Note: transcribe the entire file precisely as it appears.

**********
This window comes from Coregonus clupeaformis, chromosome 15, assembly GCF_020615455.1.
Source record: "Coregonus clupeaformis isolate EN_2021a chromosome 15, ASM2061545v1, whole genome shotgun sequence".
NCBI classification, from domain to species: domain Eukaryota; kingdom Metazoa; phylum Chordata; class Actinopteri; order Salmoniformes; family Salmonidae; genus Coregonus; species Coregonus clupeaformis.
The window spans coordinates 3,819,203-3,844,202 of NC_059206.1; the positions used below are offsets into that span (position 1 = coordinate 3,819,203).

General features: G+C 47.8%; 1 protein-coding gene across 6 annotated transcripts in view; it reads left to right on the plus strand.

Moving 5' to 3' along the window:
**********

This window comes from Coregonus clupeaformis, chromosome 15, assembly GCF_020615455.1.
Source record: "Coregonus clupeaformis isolate EN_2021a chromosome 15, ASM2061545v1, whole genome shotgun sequence".
NCBI classification, from domain to species: domain Eukaryota; kingdom Metazoa; phylum Chordata; class Actinopteri; order Salmoniformes; family Salmonidae; genus Coregonus; species Coregonus clupeaformis.
The window spans coordinates 3,819,203-3,844,202 of NC_059206.1; the positions used below are offsets into that span (position 1 = coordinate 3,819,203).

General features: G+C 47.8%; 1 protein-coding gene across 6 annotated transcripts in view; it reads left to right on the plus strand.

Moving 5' to 3' along the window: